Serum 25-hydroxyvitamin D levels and the prevalence of peripheral arterial disease results from NHANES 2001 to 2004

Michal L. Melamed, Paul Muntner, Erin D. Michos, Jaime Uribarri, Collin Weber, Jyotirmay Sharma, Paolo Raggi

Research output: Contribution to journalArticle

237 Citations (Scopus)

Abstract

Objective-The puipose of this study was to determine the association between 25-hydroxyvitamin D (25(OH)D) levels and the prevalence of peripheral arterial disease (PAD) in the general United States population. Methods and Results-We analyzed data from 4839 participants of the National Health and Nutrition Examination Survey 2001 to 2004 to evaluate the relationship between 25(OH)D and PAD (defined as an ankle-brachial index <0.9). Across quartiles of 25(OH)D, from lowest to highest, the prevalence of PAD was 8.1%, 5.4%, 4.9%, and 3.7% (P trend <0.001). After multivariable adjustment for demographics, comorbidities, physical activity level, and laboratory measures, the prevalence ratio of PAD for the lowest, compared to the highest, 25(OH)D quartile (<17.8 and ≥29.2 ng/mL, respectively) was 1.80 (95% confidence interval: 1.19, 2.74). For each 10 ng/mL lower 25(OH)D level, the multivariable-adjusted prevalence ratio of PAD was 1.35 (95% confidence interval: 1.15, 1.59). Conclusions-Low serum 25(OH)D levels are associated with a higher prevalence of PAD. Several mechanisms have been invoked in the literature to support a potential antiatherosclerotic activity of vitamin D. Prospective cohort and mechanistic studies should be designed to confirm this association. (Arterioscler Thromb Vase Biol. 2008;28:1179-1185)

Original languageEnglish (US)
Pages (from-to)1179-1185
Number of pages7
JournalArteriosclerosis, Thrombosis, and Vascular Biology
Volume28
Issue number6
DOIs
StatePublished - Jun 1 2008

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Nutrition Surveys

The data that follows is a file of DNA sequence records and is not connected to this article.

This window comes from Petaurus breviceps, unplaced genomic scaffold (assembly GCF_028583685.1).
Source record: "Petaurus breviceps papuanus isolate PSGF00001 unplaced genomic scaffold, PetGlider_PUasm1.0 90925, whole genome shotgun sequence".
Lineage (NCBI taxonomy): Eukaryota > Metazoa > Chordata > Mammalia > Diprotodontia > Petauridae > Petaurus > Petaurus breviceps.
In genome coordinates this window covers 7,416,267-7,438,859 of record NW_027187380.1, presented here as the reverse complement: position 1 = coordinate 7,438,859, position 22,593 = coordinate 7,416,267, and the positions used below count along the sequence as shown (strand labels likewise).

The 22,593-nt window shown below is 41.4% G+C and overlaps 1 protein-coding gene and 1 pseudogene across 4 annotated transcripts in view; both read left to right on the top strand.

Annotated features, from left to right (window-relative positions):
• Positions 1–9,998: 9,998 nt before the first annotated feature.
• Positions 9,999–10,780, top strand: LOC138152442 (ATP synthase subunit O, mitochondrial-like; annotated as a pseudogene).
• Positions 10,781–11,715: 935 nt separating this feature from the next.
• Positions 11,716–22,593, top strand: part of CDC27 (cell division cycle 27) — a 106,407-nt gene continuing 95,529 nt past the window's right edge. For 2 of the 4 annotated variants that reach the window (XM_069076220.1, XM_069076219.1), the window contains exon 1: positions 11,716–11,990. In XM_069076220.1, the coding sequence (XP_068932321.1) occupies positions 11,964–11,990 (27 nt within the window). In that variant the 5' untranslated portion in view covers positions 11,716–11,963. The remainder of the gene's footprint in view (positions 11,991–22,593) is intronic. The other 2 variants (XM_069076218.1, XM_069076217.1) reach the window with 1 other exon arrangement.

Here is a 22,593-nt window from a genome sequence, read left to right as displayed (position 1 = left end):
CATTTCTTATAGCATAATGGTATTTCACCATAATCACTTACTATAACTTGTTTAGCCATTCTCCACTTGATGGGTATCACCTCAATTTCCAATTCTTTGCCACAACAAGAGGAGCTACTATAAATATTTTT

Peripheral Arterial Disease
Serum
Confidence Intervals
Ankle Brachial Index
Vitamin D
25-hydroxyvitamin D
Comorbidity
Cohort Studies
Demography
Population

Keywords

  • 25-hydroxyvitamin D
  • Cardiovascular disease
  • Peripheral arterial disease
  • Phosphate
  • PTH

ASJC Scopus subject areas

  • Cardiology and Cardiovascular Medicine

Cite this

Serum 25-hydroxyvitamin D levels and the prevalence of peripheral arterial disease results from NHANES 2001 to 2004. / Melamed, Michal L.; Muntner, Paul; Michos, Erin D.; Uribarri, Jaime; Weber, Collin; Sharma, Jyotirmay; Raggi, Paolo.

In: Arteriosclerosis, Thrombosis, and Vascular Biology, Vol. 28, No. 6, 01.06.2008, p. 1179-1185.

Research output: Contribution to journalArticle

Melamed, Michal L. ; Muntner, Paul ; Michos, Erin D. ; Uribarri, Jaime ; Weber, Collin ; Sharma, Jyotirmay ; Raggi, Paolo. / Serum 25-hydroxyvitamin D levels and the prevalence of peripheral arterial disease results from NHANES 2001 to 2004. In: Arteriosclerosis, Thrombosis, and Vascular Biology. 2008 ; Vol. 28, No. 6. pp. 1179-1185.
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AU - Uribarri, Jaime

AU - Weber, Collin

AU - Sharma, Jyotirmay

AU - Raggi, Paolo

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AB - Objective-The puipose of this study was to determine the association between 25-hydroxyvitamin D (25(OH)D) levels and the prevalence of peripheral arterial disease (PAD) in the general United States population. Methods and Results-We analyzed data from 4839 participants of the National Health and Nutrition Examination Survey 2001 to 2004 to evaluate the relationship between 25(OH)D and PAD (defined as an ankle-brachial index <0.9). Across quartiles of 25(OH)D, from lowest to highest, the prevalence of PAD was 8.1%, 5.4%, 4.9%, and 3.7% (P trend <0.001). After multivariable adjustment for demographics, comorbidities, physical activity level, and laboratory measures, the prevalence ratio of PAD for the lowest, compared to the highest, 25(OH)D quartile (<17.8 and ≥29.2 ng/mL, respectively) was 1.80 (95% confidence interval: 1.19, 2.74). For each 10 ng/mL lower 25(OH)D level, the multivariable-adjusted prevalence ratio of PAD was 1.35 (95% confidence interval: 1.15, 1.59). Conclusions-Low serum 25(OH)D levels are associated with a higher prevalence of PAD. Several mechanisms have been invoked in the literature to support a potential antiatherosclerotic activity of vitamin D. Prospective cohort and mechanistic studies should be designed to confirm this association. (Arterioscler Thromb Vase Biol. 2008;28:1179-1185)

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